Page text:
Badge Made between 1936 and 1976

72bestIMG 1571

 Badge Made between 1936 and 1976

72LT det 2

Badge Made between 1936 and 1976 

72 det sgt 2

 Badge Made between 1936 and 1976

72BCPD Lineman 5

72BPD 2 Laborer

72BPD Machinist 8

72BPD Machinist 17

72BPD Maintenance 8

72BPD Chauffeur 37i

72C18 hat device

72C 18 badge

Chauffeur Badge Made between 1936 and 1976

72Asst Eng badge

Asst. Engineer Badge made between 1890 and 1936 

72Physn 2 badge

 Physician Badge Made Between 1890 and 1936

72hd3IMG 1533

72best2IMG 1570

72Mini Officer Badge

breast badge

pink detective 550 72


Subdued Detective Badge 550

civil defense badgeThis is an Obsolete Civil Defense Patrolman Badge for the City of Baltimore. The badge is stamped metal with an Eagle over a shield. The center of the shield has an enameled roundel with the Civil Defense emblem on a blue background. Around this is Patrolman and Baltimore. "BASTIAN BROS/CO/ROCHESTER NY". These badges were intended for police personnel acting under Civil Defense authority in an emergency situation and are a neat Cold War memento.  

172Explosives Front

172Highway det forman

172Inspector 13

72 470IMG 1552

72476bvestIMG 1554

72478IMG 155372478IMG 1560


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1997 Bicentennial Badge

72IMG 153872IMG 154272IMG 154672IMG 1547

72bestIMG 1540s l1600Detective Badge number 38

1920 park policeCourtesy Patricia Driscoll

The city’s Park Commission was first granted the right to preserve peace in parkland by the city charter of 1862 the purpose of the power was to police of the new Druid Hill Park, which at the time was wholly beyond the city limits and thus beyond the authority of Baltimore City's Police. The design in the leaves of the hat device would indicate they are from sometime between 1880 and 1896, after these came a more detailed wreath that went from 1896 until 1915. The Badge with the individual soldered number is also from an older time period. That said the Buttons, and Employee Badges are newer sometime between the 1920s until the 1960's - These were purchased by my wife Patty for this collection, and for the public and police to view. It was purchased at a reduced price from Officer Chris Szakolczai



sharp badge block under arm

Above it the 4th Issue badge if you look at the badge you'll see in badge #1 the fisherman's side you'll see he is leaning cleanly against the escutcheon, where in the #2 badge the fisherman appears to be leaning on some sort of box or added ledge This dates the badge, any badge that falls into the group looking like badge #1 was made between 1890 and 1936. - Badge number falls between 1936 and 1976, when they came out with the 5th Issue badge. The ledge was made in 1936 after the mold cracked, and the ledge was added when they made repairs to the mold

Badges made from  1890-1936 and 1936-1940's. The 1890's have a difference in the die, after 1936, there was die change which is quite minute. On the first die, Badge #1 the figure on the right (The Fisherman) of the coat of arms has his elbow resting cleanly on the top corner point of the escutcheon, whereas on the second die Badge #2, everything is the same with the exception of the fisherman's elbow which appears to be leaning on some sort of box, or added ledge below supporting his arm. That ledge/box was added due to a die or mold break/fracture that occurred in 1936. Also on the upper ranking badges, Sgt on up there was an eagle atop the badge, with a ribbon in his bill that revealed his rank. From 1890-1940's, that eagle was applied separately, after the 1840's the badges have a flatter less detailed eagle.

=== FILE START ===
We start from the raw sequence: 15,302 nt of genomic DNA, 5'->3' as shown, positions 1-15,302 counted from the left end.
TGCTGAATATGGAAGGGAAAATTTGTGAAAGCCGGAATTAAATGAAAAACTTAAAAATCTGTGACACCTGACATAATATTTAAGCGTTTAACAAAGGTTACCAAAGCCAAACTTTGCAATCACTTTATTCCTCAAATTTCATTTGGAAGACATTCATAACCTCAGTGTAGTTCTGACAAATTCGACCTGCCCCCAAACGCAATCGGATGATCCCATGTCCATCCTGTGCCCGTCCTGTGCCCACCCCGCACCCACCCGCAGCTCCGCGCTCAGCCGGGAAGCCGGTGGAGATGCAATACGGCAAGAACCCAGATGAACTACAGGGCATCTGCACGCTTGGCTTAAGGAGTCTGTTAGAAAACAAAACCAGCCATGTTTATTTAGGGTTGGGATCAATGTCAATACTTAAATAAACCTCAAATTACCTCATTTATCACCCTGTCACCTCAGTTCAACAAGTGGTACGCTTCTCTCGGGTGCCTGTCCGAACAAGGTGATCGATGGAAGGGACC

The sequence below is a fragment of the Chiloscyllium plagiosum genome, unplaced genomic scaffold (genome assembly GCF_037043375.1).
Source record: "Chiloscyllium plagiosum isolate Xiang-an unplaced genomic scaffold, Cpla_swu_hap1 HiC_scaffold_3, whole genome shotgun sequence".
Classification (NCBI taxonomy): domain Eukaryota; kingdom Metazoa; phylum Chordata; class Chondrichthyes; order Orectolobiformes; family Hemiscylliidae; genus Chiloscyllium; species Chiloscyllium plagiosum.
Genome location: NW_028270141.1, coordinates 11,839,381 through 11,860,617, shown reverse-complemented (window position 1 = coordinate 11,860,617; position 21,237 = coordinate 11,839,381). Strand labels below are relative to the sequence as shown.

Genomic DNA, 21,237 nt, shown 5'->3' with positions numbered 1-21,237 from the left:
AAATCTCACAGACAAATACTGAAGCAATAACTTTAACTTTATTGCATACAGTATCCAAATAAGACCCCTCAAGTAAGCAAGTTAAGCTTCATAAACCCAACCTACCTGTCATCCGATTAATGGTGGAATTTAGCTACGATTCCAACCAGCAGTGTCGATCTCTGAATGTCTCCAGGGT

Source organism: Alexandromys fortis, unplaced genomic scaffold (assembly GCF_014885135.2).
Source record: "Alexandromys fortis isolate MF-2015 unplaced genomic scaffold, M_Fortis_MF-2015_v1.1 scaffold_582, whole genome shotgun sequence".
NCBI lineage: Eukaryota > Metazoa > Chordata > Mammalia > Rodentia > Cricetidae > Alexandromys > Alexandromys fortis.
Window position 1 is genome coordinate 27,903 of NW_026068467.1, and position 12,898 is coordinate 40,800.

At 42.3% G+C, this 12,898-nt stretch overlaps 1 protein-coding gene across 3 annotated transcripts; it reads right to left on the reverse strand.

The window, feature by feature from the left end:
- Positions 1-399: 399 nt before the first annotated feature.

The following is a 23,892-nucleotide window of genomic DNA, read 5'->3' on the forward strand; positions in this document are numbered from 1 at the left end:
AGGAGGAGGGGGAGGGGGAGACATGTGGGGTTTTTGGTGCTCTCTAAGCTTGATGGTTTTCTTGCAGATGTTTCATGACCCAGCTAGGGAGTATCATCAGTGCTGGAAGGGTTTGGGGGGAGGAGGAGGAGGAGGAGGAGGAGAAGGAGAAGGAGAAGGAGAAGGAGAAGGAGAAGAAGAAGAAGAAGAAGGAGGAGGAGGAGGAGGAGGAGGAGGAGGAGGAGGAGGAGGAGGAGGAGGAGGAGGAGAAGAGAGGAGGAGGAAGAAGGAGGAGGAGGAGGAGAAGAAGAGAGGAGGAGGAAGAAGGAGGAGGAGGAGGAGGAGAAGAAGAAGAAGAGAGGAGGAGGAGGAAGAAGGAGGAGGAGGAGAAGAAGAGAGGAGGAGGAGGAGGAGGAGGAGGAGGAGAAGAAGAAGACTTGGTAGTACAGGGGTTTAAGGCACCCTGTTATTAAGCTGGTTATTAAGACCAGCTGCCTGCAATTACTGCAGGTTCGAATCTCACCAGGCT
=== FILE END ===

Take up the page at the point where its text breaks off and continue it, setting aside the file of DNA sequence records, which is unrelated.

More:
*Information provided by Police memorabilia collector Steven Rosenstock



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Copies of: Your Baltimore Police Department Class Photo, Pictures of our Officers, Vehicles, Equipment, Newspaper Articles relating to our department and or officers, Old Departmental Newsletters, Lookouts, Wanted Posters, and or Brochures. Information on Deceased Officers and anything that may help Preserve the History and Proud Traditions of this agency. Please contact Retired Detective Kenny Driscoll.

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Devider color with motto


How to Dispose of Old Police Items

Please contact Det. Ret. Kenny Driscoll if you have any pictures of you or your family members and wish them remembered here on this tribute site to Honor the fine men and women who have served with Honor and Distinction at the Baltimore Police Department.

Anyone with information, photographs, memorabilia, or other "Baltimore City Police" items can contact Ret. Det. Kenny Driscoll at This email address is being protected from spambots. You need JavaScript enabled to view it. follow us on Twitter @BaltoPoliceHist or like us on Facebook or mail pics to 8138 Dundalk Ave. Baltimore Md. 21222


Copyright © 2002 Baltimore City Police History - Ret Det Kenny Driscoll